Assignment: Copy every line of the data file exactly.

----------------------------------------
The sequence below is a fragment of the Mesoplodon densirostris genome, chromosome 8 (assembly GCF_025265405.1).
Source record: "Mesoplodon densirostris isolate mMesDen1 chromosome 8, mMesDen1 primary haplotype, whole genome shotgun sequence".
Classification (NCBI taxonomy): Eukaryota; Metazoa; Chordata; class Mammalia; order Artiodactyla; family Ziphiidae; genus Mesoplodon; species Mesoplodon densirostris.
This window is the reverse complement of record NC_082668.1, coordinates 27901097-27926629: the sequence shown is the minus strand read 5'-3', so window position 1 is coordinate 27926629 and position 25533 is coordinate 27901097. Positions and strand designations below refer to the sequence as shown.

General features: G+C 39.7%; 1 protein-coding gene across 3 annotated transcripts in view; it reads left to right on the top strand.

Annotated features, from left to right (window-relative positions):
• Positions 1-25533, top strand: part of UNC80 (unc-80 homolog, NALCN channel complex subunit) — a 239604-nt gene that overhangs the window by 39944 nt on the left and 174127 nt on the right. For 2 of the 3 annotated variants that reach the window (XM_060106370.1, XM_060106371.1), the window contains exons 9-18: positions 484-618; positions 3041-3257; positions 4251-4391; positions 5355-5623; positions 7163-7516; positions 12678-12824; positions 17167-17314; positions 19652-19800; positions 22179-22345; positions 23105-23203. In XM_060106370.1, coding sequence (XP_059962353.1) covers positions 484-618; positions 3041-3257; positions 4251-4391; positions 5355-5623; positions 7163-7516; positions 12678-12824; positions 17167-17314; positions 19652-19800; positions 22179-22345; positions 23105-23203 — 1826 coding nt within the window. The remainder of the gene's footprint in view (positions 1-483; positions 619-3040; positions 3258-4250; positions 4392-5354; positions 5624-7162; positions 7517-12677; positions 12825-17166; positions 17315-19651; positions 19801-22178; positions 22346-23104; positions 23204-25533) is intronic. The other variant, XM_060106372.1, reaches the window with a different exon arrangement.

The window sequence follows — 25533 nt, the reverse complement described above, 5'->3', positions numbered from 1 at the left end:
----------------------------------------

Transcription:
The sequence below is a fragment of the Mesoplodon densirostris genome, chromosome 8 (assembly GCF_025265405.1).
Source record: "Mesoplodon densirostris isolate mMesDen1 chromosome 8, mMesDen1 primary haplotype, whole genome shotgun sequence".
Classification (NCBI taxonomy): Eukaryota; Metazoa; Chordata; class Mammalia; order Artiodactyla; family Ziphiidae; genus Mesoplodon; species Mesoplodon densirostris.
This window is the reverse complement of record NC_082668.1, coordinates 27901097-27926629: the sequence shown is the minus strand read 5'-3', so window position 1 is coordinate 27926629 and position 25533 is coordinate 27901097. Positions and strand designations below refer to the sequence as shown.

General features: G+C 39.7%; 1 protein-coding gene across 3 annotated transcripts in view; it reads left to right on the top strand.

Annotated features, from left to right (window-relative positions):
• Positions 1-25533, top strand: part of UNC80 (unc-80 homolog, NALCN channel complex subunit) — a 239604-nt gene that overhangs the window by 39944 nt on the left and 174127 nt on the right. For 2 of the 3 annotated variants that reach the window (XM_060106370.1, XM_060106371.1), the window contains exons 9-18: positions 484-618; positions 3041-3257; positions 4251-4391; positions 5355-5623; positions 7163-7516; positions 12678-12824; positions 17167-17314; positions 19652-19800; positions 22179-22345; positions 23105-23203. In XM_060106370.1, coding sequence (XP_059962353.1) covers positions 484-618; positions 3041-3257; positions 4251-4391; positions 5355-5623; positions 7163-7516; positions 12678-12824; positions 17167-17314; positions 19652-19800; positions 22179-22345; positions 23105-23203 — 1826 coding nt within the window. The remainder of the gene's footprint in view (positions 1-483; positions 619-3040; positions 3258-4250; positions 4392-5354; positions 5624-7162; positions 7517-12677; positions 12825-17166; positions 17315-19651; positions 19801-22178; positions 22346-23104; positions 23204-25533) is intronic. The other variant, XM_060106372.1, reaches the window with a different exon arrangement.

The window sequence follows — 25533 nt, the reverse complement described above, 5'->3', positions numbered from 1 at the left end: